One of my mom’s favorite stories about my childhood is the time in first grade when I woke her up very early in the morning with a cheerful, “Mom, I need 24 cupcakes for school today.”  It seems that many weeks prior, I had been assigned - or volunteered (?) - to bring cupcakes for the whole class. And somehow, it never occurred to me to set preparations in motion earlier than the morning of.  My mom hauls out that story every time I get myself into a last-minute situation that could have been prepped for far in advance.

In other words, she tells that story a lot.  So, it should surprise exactly no one that I’m not quite ready for Lent tomorrow.  Don’t get me wrong - I’m ready for it in the sense that I feel like this long, brutal winter has been a pre-Lent of spectacular proportions, but other than moaning about the polar vortex and the three feet of snow still on the ground with no signs of a spring thaw coming any time soon, I’ve actually done very little to spiritually prep myself and my household for Lent.

If my mom had access to Google back when she was raising me, I’m sure she could have typed in “How do I make 24 cupcakes in 30 minutes without throttling my daughter?”  So, being the 21st century woman that I am, I know the Internet will get me out of a tight spot and offer dozens of great ideas for observing Lent, both with my children and by myself.
 
- A Lenten prayer chain is a great idea.  Little kids can cut out the strips and we’ll call it “fine motor skill development”; middle kids can print out the prayer intentions and it’ll be handwriting class; and big kids can be in charge of coming up with the people and intentions to pray for, and it’ll be religion class.  Plus, after making it, no one can accuse me of being skimpy on the craft time.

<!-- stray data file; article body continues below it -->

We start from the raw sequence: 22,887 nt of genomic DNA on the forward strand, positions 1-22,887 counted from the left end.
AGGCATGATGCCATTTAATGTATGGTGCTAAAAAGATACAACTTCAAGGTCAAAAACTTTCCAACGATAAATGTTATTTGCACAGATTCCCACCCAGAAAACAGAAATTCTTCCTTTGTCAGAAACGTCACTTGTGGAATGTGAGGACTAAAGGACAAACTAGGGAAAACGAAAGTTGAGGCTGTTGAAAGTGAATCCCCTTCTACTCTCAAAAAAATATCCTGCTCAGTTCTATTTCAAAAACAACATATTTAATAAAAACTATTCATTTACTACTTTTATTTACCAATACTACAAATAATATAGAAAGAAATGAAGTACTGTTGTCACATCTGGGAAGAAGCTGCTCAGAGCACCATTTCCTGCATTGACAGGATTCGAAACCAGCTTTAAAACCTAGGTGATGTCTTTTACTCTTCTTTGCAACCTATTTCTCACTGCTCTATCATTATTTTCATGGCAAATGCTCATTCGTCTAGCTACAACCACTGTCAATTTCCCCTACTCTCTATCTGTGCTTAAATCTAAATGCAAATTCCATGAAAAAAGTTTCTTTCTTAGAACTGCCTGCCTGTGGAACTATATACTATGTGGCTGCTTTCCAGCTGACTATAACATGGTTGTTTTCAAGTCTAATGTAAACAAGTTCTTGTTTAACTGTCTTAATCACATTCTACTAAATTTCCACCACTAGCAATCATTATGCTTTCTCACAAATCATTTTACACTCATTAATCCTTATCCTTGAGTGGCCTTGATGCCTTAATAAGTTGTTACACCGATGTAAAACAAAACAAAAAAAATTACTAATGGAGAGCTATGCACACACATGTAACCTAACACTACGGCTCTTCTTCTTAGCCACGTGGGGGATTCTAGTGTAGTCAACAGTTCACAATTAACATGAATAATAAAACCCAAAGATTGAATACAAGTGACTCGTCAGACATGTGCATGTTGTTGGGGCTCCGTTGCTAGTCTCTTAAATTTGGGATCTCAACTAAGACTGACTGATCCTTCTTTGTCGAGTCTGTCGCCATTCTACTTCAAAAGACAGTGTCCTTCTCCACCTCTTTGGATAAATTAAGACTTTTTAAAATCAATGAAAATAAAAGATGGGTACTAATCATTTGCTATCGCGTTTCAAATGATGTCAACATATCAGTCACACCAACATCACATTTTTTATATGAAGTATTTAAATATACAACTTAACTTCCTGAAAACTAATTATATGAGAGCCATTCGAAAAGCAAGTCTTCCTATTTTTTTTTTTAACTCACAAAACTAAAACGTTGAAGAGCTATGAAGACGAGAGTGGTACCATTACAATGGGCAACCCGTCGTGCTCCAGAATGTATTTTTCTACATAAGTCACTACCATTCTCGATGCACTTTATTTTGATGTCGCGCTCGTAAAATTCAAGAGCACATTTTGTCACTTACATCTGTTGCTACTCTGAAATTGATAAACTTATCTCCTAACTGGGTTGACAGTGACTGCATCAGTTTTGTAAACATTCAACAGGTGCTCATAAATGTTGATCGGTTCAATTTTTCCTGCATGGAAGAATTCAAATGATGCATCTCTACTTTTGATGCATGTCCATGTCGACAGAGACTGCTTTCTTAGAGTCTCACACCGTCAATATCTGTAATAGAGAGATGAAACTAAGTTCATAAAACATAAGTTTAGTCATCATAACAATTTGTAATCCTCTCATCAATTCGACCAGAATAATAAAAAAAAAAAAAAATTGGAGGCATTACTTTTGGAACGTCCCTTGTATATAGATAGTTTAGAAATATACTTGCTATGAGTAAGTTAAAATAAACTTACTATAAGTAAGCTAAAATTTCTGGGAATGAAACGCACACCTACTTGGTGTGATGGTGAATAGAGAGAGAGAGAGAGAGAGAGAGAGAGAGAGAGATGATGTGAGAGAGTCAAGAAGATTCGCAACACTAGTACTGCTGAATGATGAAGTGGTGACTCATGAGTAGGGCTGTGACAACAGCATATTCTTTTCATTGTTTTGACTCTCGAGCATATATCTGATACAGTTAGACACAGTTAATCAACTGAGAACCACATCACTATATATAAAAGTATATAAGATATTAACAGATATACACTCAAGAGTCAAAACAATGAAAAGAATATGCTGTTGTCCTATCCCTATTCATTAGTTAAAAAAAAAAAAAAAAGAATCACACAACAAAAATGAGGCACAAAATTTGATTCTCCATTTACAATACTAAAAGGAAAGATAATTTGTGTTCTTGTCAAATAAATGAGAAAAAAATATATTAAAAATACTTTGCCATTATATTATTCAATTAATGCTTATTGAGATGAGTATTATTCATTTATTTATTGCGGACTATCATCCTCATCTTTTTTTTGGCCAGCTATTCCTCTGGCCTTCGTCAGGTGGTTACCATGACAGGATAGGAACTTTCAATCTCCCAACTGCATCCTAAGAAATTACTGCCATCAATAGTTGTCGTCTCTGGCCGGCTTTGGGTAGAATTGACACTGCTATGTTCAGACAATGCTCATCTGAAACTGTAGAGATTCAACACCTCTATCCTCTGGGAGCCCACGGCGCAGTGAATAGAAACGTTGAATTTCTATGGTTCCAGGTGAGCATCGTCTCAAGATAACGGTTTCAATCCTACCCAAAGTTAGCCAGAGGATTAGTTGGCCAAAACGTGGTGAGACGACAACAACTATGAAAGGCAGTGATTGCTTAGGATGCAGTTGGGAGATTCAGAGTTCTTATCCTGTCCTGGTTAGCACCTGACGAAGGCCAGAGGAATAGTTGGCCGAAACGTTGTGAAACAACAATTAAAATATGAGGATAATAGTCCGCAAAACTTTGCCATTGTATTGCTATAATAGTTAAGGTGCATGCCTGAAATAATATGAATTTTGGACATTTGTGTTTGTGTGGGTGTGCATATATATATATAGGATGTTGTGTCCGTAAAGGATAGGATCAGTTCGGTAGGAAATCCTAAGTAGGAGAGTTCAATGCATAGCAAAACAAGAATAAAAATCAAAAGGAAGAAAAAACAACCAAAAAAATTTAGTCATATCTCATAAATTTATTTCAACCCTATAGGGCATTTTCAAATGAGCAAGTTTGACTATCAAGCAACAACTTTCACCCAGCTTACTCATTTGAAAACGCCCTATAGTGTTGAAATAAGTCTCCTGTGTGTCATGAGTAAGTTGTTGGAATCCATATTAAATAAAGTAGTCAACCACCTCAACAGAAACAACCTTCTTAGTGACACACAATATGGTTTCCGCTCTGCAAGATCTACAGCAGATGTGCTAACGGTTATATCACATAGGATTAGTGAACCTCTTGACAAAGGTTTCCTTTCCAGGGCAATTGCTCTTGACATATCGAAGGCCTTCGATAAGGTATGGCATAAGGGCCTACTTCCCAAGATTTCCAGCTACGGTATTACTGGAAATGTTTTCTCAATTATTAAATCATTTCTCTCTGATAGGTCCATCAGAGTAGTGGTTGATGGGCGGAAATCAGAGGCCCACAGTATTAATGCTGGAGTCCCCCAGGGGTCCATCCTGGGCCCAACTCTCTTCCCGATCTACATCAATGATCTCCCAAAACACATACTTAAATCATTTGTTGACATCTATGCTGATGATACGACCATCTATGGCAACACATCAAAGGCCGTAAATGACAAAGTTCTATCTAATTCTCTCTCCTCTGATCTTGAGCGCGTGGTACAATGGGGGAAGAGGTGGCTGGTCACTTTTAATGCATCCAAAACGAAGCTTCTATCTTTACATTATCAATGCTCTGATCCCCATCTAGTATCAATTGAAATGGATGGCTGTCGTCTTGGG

- Sacrifice Chests. My kids all have wooden chests that store their treasures.  We can spend an hour writing out simple ways to put the Corporal and Spiritual Works of Mercy into action, and each day they can draw one from the chest.  

- Commit to weekly adoration.  As a convert, I had absolutely no concept of adoration before entering the Church.  And once there, for a long time I thought that adoration could only take place during formal exposition of the Blessed Sacrament.  I’m sort of embarrassed to admit that it took me years to realize that I could go to my parish any time, kneel in silence before the Tabernacle, and adore God.  Try making a commitment this Lent to a weekly visit to Jesus in the tabernacle.  Leave for work 15 minutes early and stop at a parish on your way.  Dare to do the intimidating and bring your children along.

- Pick up some spiritual reading material.  I’ve had the notion of doing some sort of Lenten meditations around The Screwtape Letters for some time, and this study guide looks interesting.

- Dust off your prayer life.  Start simply.  Even if it’s just deliberately repeating Jesus’ name in the quiet of your heart.  Teach your children the “ 5 Finger Prayer”.  Commit to saying grace before meals- every meal.  For many of us, saying grace in a restaurant is a truly heroic act of bravery.

- Fast from something other than food or drink. Remember, the fast in and of itself is a spiritually neutral thing.  There is nothing inherently holy about giving things up.  Fasting only yields results if it acts as an attention reset, causing you turn your thoughts to God, who is the source of all goodness.  A woman I know often fasts from ice cubes in her drinks.  This sounds like a ridiculously small thing, until you realize that the woman in question lives in Mississippi, and she saves this particular fast for the summer months.  That said, you can imagine how often that small sacrifice yanks her attention back to God.

- Concretely unite yourself to the sufferings of the poor.  Take the Food Stamp Challenge during Lent, and donate your surplus grocery budget to charity.

Have any good Lent ideas for the procrastinators among us?  Share them in the comments, and all us members of the 24 Cupcakes at the Last Minute Brigade will be forever in your debt.


Cari Donaldsonis the author of Pope Awesome and Other Stories: How I Found God, Had Kids, and Lived to Tell the Tale. She married her high school sweetheart, had six children with him, and now spends her days homeschooling, writing, and figuring out how to stay one step ahead of her child army. She blogs about faith and family life at clan-donaldson.com.